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Dubliners | Study Guide

James Joyce

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Two Gallants

Course Hero Literature Instructor Russell Jaffe provides an in-depth summary and analysis of "Two Gallants" from James Joyce's short story collection Dubliners.

Dubliners | Two Gallants | Summary



On a Sunday evening in August two friends, Corley and Lenehan, walk together while Corley tells a story about his most recent conquest of a woman, a "slavey" or low-ranking housemaid, and alludes to his plans for her. Lenehan does not think Corley can get away with his plan, but neither of the men talks about the plan directly. Instead, Corley praises the virtues, or lack thereof, of slaveys. He met this maid on the street and discovered she worked for a wealthy family. The two of them see each other regularly now, and she brings him cigarettes and cigars and pays tram fares for their excursions. He had some fears she might get pregnant at first, but he has since learned she knows how to avoid pregnancy. Lenehan speculates the maid might want to marry Corley, but Corley has told her he has no job and has not given her his real name.

Corley talks about going out with girls in the past, spending lots of money on them, and never getting anywhere with them physically—with one exception whom he wistfully describes as "a bit of all right." He recently saw this woman out with two men, saying she is "on the turf" now. Lenehan suggests Corley might be responsible for ruining this girl's reputation, but Corley assures Lenehan he was not the first man to be with her. Lenehan does not believe him and kids him about it.

When the time comes for Corley to go meet his girl, Lenehan wants to see what she looks like. He watches from afar as the two meet, and he follows them at a distance before going his own way into the shopping district on Grafton Street and beyond. Lenehan finds a café and orders a plate of peas and a ginger beer for dinner. As he dines alone he contemplates his age—soon to be 31—and considers how it might be nice to have a good job, a home, and someone cooking for him. He feels bitter about the women he has known and about his friends.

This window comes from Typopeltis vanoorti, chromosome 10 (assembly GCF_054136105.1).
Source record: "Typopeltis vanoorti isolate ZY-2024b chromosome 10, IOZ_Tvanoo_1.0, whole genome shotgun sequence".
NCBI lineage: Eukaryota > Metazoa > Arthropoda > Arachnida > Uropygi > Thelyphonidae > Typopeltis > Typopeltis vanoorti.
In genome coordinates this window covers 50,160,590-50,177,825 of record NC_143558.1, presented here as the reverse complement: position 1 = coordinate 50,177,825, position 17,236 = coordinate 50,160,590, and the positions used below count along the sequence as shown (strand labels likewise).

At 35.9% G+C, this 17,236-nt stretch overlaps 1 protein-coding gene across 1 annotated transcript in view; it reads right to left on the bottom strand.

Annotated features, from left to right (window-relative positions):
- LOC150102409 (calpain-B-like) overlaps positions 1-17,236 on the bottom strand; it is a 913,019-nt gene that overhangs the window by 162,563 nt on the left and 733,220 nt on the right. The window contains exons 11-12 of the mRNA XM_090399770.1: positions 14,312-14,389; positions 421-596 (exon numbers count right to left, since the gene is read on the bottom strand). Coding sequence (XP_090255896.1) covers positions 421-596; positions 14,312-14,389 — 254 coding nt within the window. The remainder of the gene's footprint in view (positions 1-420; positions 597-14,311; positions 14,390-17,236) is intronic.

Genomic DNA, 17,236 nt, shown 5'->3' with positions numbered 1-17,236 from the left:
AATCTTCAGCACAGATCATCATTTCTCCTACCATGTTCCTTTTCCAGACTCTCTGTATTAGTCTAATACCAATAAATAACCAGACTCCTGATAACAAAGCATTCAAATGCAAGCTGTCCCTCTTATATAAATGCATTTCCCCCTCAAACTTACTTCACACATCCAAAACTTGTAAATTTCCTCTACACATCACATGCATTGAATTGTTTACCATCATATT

After Lenehan pays for his dinner, he wanders out and meets some of those friends. They ask about Corley and talk about some other people they know, then Lenehan wanders back through the shopping district. He observes Corley at the end of his date, wondering if he managed to pull off his scheme. He thinks Corley will fail as he sees the couple approach, and follows them to the house where Corley's girl works. She goes inside and leaves Corley on the sidewalk. After a few minutes, she briefly returns before going inside again. Lenehan greets Corley and asks if he was successful. Corley does not answer right away, building suspense. Then he opens his hand to show Lenehan a gold coin.


Corley and Lenehan might be comical figures if they were not so sleazy and pathetic. Each man behaves in a totally different fashion from the way society expects them to behave at their age. They are in their early thirties, but they behave like much younger men, still sowing wild oats, working sporadically, and trying to manipulate women into doing their bidding. Lenehan dimly recognizes his lifestyle is not sustainable as he considers the benefits of settling down. However, even as he imagines what a settled life might be like, the focus is on how such an arrangement might benefit him and his comfort. He does not think about human connection and companionship but the prospect of a warm fire and a warm meal provided for him by a faceless individual. Still, he recognizes that the women he knows are not the sort that can provide him with such a life, and he sees his friends are not really friends at all, but just a bunch of guys who tolerate him and buy him drinks from time to time. He might read as sad and sympathetic in his loneliness if he were not friends with a man scheming to convince a maid to steal from her employers.

Unlike Lenehan, Corley has no self-awareness. He has a glimmer of regret about a girl he once slept with who has fallen into extremely ill-repute, but he denies any responsibility for what has become of her. Lenehan presses him on the matter, and Corley resolves to deny that he was the one who ruined her reputation. Likewise, he feels no shame about sponging off his current girl and calls her a slavey, a derogatory term for a low-ranking, low-paid house worker. He does not seem to care if she spends what little money she has on him, and he has no concern that she risks her job—as well as future employment and possible arrest—by stealing a gold coin for him. In the meantime, he does not even give her his real name to protect himself against any possible future demands she might make of him. Corley's sole concern is what he can get for himself, and he is defined by the schemes he can get away with and the women he can sleep with.

Dublin may offer few opportunities for men like Corley and Lenehan to better their situation. They have little education, and most of the jobs available to them offer meager pay and difficult working conditions. While men in other stories in Dubliners marry, have children, and continue to booze and carouse at the expense of their families, at least Corley and Lenehan have chosen a means of escaping their boredom, while not inflicting as much collateral damage on others. The women Lenehan meets and the one Corley seduces must have some idea what kind of people these two men really are, but they are looking for ways to escape from their limited opportunities as well.
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